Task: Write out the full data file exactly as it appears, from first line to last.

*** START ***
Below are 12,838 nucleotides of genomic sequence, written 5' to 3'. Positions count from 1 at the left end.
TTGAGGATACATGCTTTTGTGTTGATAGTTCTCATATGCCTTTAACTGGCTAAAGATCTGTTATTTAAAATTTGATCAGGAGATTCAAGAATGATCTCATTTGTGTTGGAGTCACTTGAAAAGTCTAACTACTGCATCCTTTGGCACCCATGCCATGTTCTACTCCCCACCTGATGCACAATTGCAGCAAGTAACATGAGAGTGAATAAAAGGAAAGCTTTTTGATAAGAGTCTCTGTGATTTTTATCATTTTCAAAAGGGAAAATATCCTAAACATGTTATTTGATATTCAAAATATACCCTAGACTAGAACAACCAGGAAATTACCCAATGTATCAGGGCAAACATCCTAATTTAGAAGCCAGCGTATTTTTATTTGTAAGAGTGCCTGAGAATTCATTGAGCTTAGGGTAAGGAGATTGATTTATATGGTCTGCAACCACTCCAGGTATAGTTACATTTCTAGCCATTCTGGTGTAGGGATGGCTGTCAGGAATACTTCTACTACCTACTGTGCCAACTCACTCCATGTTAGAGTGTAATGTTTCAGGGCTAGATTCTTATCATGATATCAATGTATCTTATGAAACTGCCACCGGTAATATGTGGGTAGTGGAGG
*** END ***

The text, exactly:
Below are 12,838 nucleotides of genomic sequence, written 5' to 3'. Positions count from 1 at the left end.
TTGAGGATACATGCTTTTGTGTTGATAGTTCTCATATGCCTTTAACTGGCTAAAGATCTGTTATTTAAAATTTGATCAGGAGATTCAAGAATGATCTCATTTGTGTTGGAGTCACTTGAAAAGTCTAACTACTGCATCCTTTGGCACCCATGCCATGTTCTACTCCCCACCTGATGCACAATTGCAGCAAGTAACATGAGAGTGAATAAAAGGAAAGCTTTTTGATAAGAGTCTCTGTGATTTTTATCATTTTCAAAAGGGAAAATATCCTAAACATGTTATTTGATATTCAAAATATACCCTAGACTAGAACAACCAGGAAATTACCCAATGTATCAGGGCAAACATCCTAATTTAGAAGCCAGCGTATTTTTATTTGTAAGAGTGCCTGAGAATTCATTGAGCTTAGGGTAAGGAGATTGATTTATATGGTCTGCAACCACTCCAGGTATAGTTACATTTCTAGCCATTCTGGTGTAGGGATGGCTGTCAGGAATACTTCTACTACCTACTGTGCCAACTCACTCCATGTTAGAGTGTAATGTTTCAGGGCTAGATTCTTATCATGATATCAATGTATCTTATGAAACTGCCACCGGTAATATGTGGGTAGTGGAGG